If you follow me on Instagram, you know I’ve been working on thrifting my capsule wardrobe, despite the fact that the blog has been quiet the past couple of months.
To be perfectly honest, I got pretty frustrated with this challenge a few weeks ago. After hitting up several thrift stores in a row, I suddenly had this feeling that I had no idea what my personal style was. I couldn’t tell if I was just being too picky, or if everything on the thrift store racks really was just garbage.
The problem was solved when I finally found a few things that spoke to me, and I couldn’t think of reasons to talk myself out of buying them (I was getting really good at that). It turns out, it just took a few “hits” after a lot of misses, to get back into a groove.
It was through this phase of frustration, however, that I was able learn a few important lessons about thrifting, and my personal style. If you find thrifting difficult, unsatisfying, or too-time consuming, maybe these tips will speak to you.
First, let me remind you why I chose to thrift a capsule wardrobe for 12 months in the first place: I want to develop a wardrobe outside of the confines of the latest trends. I want to be sure I’m not wearing things just because it’s what I see everyone else wearing. Not because there is anything wrong with that, but because I want a cohesive style that is truly me! I want a wardrobe that fits my body perfectly, and is comfortable for my day-to-day life. And of course, the money-saving thing is helpful, too!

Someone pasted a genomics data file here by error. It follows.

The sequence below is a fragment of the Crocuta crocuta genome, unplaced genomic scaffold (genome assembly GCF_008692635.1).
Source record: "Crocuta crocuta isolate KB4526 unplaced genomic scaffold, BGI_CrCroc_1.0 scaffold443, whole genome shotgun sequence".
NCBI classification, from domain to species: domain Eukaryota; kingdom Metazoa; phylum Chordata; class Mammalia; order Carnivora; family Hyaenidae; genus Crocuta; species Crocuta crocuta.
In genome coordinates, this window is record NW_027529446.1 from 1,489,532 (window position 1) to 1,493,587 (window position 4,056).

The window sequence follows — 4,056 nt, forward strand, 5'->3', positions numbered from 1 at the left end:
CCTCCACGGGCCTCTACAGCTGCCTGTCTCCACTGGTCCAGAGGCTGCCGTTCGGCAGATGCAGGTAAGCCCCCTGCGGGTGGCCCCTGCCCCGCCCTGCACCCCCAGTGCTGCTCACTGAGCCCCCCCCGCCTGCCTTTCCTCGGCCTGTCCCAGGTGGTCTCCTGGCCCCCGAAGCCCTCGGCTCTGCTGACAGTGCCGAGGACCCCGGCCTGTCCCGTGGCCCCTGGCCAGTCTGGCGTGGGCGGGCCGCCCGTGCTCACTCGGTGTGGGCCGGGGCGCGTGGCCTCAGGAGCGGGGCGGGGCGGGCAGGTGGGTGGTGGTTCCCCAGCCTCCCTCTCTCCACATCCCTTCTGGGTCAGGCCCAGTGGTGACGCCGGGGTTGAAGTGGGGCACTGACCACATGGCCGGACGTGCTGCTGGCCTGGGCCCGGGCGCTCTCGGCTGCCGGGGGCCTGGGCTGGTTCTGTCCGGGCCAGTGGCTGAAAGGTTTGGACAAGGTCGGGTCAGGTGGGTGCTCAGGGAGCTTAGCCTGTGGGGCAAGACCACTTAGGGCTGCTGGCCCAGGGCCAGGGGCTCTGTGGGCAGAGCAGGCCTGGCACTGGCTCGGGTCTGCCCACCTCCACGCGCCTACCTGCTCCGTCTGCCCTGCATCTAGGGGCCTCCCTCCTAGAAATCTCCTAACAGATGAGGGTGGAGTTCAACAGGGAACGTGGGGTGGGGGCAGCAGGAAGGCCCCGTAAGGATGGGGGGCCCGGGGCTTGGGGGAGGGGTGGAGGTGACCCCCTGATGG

I hope to collect more thrifting tips as the months go by in my 12-month thrifting challenge, but right now, these are some helpful things I have learned so far. They help keep me sane, and will hopefully help you stay sane as well, should you choose to make a little more time for thrifting in your life.
So here they are: three tips to keep you sane while thrifting…
^^^thrifted dress and cardigan, handmade necklace
1) Have a list in your mind (or on paper) of things you don’t like, or that you absolutely know don’t work on your body.
This may seem obvious. Why would you be tempted to buy something that you don’t like? Well, I’ll tell you. There have been many times when I’ll see a shirt with a J. Crew tag, or a beautiful cashmere sweater, and I’ll immediately think it must go home with me. But the J. Crew shirt has capped sleeves and the sweater is chocolate brown. Capped sleeves and the color brown are fine and dandy unless they just don’t work on your body. And in my case, capped sleeves make me look like a football player and brown makes me look like a totally different person.
Fair warning: this list may feel like a stumbling block to you at first. Especially if it is a long list, like mine. But when thrifting, you have to remember that the vast majority of things you look through will be “no’s”. It’s a treasure hunt, remember? And how often do people find treasure? That’s right: less often than people find things that work at thrift stores. My point is, the key to thrifting successfully is to do it often, and to never give up.